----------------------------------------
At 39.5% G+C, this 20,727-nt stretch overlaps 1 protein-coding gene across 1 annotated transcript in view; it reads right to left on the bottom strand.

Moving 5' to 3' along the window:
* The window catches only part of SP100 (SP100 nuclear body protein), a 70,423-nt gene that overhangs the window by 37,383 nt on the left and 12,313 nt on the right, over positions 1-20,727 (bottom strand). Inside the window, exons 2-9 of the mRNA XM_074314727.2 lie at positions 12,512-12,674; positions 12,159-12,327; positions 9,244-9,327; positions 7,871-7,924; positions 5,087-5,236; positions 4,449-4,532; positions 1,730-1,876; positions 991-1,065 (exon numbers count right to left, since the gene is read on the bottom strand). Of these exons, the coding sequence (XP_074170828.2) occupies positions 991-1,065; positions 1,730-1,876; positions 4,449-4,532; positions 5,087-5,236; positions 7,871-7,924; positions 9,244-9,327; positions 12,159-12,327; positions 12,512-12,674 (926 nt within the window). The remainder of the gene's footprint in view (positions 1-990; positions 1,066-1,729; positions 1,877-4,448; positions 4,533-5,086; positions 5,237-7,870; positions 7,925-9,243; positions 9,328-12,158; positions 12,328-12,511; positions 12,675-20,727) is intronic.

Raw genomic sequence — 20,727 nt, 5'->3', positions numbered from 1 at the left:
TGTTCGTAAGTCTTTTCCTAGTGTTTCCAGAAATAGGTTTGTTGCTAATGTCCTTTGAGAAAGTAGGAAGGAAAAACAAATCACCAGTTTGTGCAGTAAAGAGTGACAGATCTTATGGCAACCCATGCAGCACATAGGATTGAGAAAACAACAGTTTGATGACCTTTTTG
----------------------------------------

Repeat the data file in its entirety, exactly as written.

At 39.5% G+C, this 20,727-nt stretch overlaps 1 protein-coding gene across 1 annotated transcript in view; it reads right to left on the bottom strand.

Moving 5' to 3' along the window:
* The window catches only part of SP100 (SP100 nuclear body protein), a 70,423-nt gene that overhangs the window by 37,383 nt on the left and 12,313 nt on the right, over positions 1-20,727 (bottom strand). Inside the window, exons 2-9 of the mRNA XM_074314727.2 lie at positions 12,512-12,674; positions 12,159-12,327; positions 9,244-9,327; positions 7,871-7,924; positions 5,087-5,236; positions 4,449-4,532; positions 1,730-1,876; positions 991-1,065 (exon numbers count right to left, since the gene is read on the bottom strand). Of these exons, the coding sequence (XP_074170828.2) occupies positions 991-1,065; positions 1,730-1,876; positions 4,449-4,532; positions 5,087-5,236; positions 7,871-7,924; positions 9,244-9,327; positions 12,159-12,327; positions 12,512-12,674 (926 nt within the window). The remainder of the gene's footprint in view (positions 1-990; positions 1,066-1,729; positions 1,877-4,448; positions 4,533-5,086; positions 5,237-7,870; positions 7,925-9,243; positions 9,328-12,158; positions 12,328-12,511; positions 12,675-20,727) is intronic.

Raw genomic sequence — 20,727 nt, 5'->3', positions numbered from 1 at the left:
TGTTCGTAAGTCTTTTCCTAGTGTTTCCAGAAATAGGTTTGTTGCTAATGTCCTTTGAGAAAGTAGGAAGGAAAAACAAATCACCAGTTTGTGCAGTAAAGAGTGACAGATCTTATGGCAACCCATGCAGCACATAGGATTGAGAAAACAACAGTTTGATGACCTTTTTG